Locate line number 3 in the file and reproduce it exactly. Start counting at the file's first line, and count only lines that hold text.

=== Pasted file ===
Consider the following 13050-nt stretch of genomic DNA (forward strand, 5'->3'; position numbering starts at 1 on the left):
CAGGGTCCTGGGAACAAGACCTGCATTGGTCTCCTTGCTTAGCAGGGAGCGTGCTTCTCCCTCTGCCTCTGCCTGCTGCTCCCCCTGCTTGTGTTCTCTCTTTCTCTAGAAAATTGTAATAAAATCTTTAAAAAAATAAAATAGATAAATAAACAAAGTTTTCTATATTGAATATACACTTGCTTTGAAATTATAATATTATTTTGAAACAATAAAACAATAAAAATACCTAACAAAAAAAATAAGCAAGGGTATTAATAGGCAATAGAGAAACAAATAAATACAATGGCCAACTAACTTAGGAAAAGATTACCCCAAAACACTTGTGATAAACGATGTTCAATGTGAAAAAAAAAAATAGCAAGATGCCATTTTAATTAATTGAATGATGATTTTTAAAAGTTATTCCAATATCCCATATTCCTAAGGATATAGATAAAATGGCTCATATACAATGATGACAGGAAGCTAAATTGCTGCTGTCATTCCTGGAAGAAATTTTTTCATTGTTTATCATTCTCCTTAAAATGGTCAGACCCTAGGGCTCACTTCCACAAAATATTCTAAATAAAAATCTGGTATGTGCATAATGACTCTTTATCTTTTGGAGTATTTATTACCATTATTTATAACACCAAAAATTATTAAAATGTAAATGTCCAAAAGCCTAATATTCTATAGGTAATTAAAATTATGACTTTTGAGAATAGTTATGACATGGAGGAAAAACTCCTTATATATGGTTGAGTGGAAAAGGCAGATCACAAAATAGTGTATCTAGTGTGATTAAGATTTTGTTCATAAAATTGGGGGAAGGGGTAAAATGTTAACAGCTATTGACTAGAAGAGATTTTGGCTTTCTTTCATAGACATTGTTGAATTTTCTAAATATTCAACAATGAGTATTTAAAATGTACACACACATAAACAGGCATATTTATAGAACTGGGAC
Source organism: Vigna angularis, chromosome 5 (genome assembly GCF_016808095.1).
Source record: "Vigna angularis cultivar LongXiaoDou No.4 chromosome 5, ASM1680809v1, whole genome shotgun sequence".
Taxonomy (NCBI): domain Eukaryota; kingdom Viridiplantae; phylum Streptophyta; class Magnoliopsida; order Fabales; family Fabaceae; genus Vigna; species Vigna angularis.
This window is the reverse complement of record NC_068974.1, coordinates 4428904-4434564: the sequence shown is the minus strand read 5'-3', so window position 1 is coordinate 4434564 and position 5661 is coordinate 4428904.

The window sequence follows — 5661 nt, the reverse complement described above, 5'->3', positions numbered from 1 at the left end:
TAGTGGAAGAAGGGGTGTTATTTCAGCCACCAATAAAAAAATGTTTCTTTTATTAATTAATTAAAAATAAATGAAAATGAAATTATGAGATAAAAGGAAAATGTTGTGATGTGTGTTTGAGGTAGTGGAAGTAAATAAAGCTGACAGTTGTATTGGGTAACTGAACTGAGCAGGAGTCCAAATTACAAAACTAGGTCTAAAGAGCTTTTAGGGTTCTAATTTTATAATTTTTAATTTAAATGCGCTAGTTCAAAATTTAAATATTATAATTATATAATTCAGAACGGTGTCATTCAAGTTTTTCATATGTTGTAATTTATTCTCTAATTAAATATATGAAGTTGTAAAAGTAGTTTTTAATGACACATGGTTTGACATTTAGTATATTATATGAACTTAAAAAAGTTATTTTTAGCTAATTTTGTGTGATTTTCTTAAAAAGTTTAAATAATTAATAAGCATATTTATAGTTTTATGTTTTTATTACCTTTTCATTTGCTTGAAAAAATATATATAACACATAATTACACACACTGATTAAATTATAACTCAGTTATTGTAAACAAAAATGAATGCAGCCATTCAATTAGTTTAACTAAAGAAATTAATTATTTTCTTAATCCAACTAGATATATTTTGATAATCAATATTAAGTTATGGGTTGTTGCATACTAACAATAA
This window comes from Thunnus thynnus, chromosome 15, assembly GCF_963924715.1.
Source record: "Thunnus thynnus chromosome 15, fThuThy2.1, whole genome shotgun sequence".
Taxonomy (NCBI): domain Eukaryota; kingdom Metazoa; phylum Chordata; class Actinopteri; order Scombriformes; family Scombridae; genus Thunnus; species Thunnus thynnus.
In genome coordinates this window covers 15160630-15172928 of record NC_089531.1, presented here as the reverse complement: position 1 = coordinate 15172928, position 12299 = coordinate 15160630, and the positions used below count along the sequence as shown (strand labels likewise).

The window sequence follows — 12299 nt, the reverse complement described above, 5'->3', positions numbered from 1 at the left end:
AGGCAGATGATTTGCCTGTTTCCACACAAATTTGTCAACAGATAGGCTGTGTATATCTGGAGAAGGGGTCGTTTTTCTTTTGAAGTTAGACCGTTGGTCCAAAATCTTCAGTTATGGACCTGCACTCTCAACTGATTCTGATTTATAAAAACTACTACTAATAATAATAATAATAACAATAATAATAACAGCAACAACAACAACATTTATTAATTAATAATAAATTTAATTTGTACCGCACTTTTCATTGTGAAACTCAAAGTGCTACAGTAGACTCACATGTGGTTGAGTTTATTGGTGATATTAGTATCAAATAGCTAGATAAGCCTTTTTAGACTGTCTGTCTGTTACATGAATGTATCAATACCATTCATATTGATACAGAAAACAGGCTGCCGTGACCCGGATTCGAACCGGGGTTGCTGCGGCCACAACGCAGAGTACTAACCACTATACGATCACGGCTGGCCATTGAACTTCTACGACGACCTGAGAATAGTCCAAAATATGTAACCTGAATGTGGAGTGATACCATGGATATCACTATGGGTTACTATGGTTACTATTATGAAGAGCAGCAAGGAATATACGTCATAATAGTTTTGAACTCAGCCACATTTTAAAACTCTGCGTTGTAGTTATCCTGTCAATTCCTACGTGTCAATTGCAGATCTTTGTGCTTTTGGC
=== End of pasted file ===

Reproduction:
Source organism: Vigna angularis, chromosome 5 (genome assembly GCF_016808095.1).